Monday 20 April, 2020

By Nick Hanlon

Across every sector, businesses are grappling with the effects of the coronavirus outbreak. And while many will be focused on operations, it cannot be at the cost of a company’s biggest asset – its people.

At Weber Shandwick Scotland, we are supporting a range of clients to navigate this turbulent period and prepare for recovery. And employee engagement is crucial to that effort, as the steps businesses take now will have a significant impact on performance in the weeks and months ahead.

Here, we’ve looked at five ways businesses can navigate trusted and useful information across their operation to ensure the safety and security of their staff – and build a better business equipped to deal with future challenges.

1) Build trust through transparency and empathy. Equipping managers and team leaders with key talking points for addressing employee questions and concerns will create an environment where your people’s wellbeing will come before business needs. That will give employees the peace of mind to come forward if unwell, take time off where needed and work to find solutions for fellow team members who are impacted.

2) Provide accessible, reliable and timely information. It’s natural for there to be a lot of speculation about coronavirus and employees will, understandably, be discussing this with colleagues. That’s why you should establish a source on your intranet or preferred group messaging app where your people can access links to trusted pieces of news and information, lists of contacts, support services and updates on how your enterprise may be affected.

3) Establish protocols for connecting employees with the support they need. It’s vital that you review and update any protocols for handling business disruptions, flexible working policies and approaches to protecting the health and wellbeing of others. You may need to allow greater flexibility and offer additional support to colleagues affected, as well as identify and address any gaps in remote working technology and mobile access as home working increasingly becomes the new norm for many organisations.

 4) Create a proactive communications plan and review internal communications. Prepare basic key messages and a plan to cascade them to employees along with ready-to-update materials so you have a pre-approved process in place should you need to communicate updates quickly to your people. If you think your internal communications channels need auditing to allow for accurate and consistent delivery of information, now is the time to do it.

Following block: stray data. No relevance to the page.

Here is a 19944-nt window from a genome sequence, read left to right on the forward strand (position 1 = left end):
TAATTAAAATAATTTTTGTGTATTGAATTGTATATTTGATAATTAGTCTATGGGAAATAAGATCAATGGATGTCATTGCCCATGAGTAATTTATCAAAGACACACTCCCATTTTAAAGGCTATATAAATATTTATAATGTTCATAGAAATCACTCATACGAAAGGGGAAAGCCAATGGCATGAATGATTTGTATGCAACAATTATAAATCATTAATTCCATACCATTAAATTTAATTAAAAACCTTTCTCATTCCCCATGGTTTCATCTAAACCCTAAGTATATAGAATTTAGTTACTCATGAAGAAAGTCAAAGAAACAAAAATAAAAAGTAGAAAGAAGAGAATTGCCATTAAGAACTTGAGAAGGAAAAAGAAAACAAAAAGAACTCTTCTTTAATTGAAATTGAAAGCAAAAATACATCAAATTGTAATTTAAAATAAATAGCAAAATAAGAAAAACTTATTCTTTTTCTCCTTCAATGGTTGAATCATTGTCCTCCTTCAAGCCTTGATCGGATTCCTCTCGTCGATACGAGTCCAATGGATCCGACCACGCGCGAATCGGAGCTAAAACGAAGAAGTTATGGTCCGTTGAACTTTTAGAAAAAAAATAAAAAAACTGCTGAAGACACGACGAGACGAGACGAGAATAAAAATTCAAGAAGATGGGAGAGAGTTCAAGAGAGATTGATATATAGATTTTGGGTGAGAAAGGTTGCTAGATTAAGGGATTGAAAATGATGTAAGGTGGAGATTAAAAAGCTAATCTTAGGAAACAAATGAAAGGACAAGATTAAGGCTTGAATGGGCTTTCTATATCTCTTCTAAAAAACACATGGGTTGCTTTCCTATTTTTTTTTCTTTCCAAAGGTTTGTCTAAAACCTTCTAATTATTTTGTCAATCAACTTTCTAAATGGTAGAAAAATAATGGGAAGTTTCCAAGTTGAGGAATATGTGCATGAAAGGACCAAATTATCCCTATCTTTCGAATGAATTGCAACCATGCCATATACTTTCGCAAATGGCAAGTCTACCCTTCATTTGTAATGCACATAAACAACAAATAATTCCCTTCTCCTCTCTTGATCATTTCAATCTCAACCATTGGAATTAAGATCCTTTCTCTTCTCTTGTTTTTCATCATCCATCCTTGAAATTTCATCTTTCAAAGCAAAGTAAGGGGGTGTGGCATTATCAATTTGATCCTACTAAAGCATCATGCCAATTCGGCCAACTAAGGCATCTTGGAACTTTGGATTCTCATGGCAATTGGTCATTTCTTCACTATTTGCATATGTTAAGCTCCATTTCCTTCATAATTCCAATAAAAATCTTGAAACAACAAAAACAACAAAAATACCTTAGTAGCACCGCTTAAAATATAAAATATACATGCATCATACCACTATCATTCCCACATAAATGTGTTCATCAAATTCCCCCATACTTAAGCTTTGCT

5) Give employees a way to help. Even if a person isn’t personally impacted, they may still feel helpless and want to get involved, so by creating a space for them to contribute, you will offer purpose and encourage positive engagement.

Above all, the potential impact of COVID-19 should not be minimised. Clear and timely communications about possible risks and associated mitigation strategies will be critical to limiting disruption – and ensuring the wellbeing of your people. Several resources are available to help support ongoing communication, many of which can found through the following organisations:

  • World Health Organization
  • Scottish Government
  • UK Government
  • NHS
  • European Centre for Disease Prevention and Control

Please feel free to get in touch if you would like to discuss how Weber Shandwick Scotland can help your business manage its communications around employee engagement at this time.

Nick is a Senior Manager, Employee Engagement at Weber Shandwick Scotland. He works across a range of sectors supporting clients with his specialist skills in employee engagement, media relations and consumer communications.  Contact Nick at